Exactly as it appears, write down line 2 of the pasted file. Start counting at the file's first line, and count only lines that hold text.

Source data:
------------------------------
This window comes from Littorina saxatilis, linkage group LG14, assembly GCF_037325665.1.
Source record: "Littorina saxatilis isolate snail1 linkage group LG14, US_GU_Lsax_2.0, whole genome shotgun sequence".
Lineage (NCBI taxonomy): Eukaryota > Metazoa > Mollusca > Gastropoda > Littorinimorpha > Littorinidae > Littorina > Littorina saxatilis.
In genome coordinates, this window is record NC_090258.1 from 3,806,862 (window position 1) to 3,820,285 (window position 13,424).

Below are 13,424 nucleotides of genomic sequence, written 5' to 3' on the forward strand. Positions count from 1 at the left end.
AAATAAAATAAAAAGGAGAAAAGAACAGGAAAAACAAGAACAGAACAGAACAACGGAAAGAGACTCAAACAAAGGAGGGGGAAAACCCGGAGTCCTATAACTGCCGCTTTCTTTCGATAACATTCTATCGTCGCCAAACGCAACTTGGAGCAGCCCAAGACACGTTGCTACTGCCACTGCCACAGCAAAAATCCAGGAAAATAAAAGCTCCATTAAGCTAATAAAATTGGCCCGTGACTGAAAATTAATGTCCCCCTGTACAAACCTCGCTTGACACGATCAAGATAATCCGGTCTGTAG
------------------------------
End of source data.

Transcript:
Source record: "Littorina saxatilis isolate snail1 linkage group LG14, US_GU_Lsax_2.0, whole genome shotgun sequence".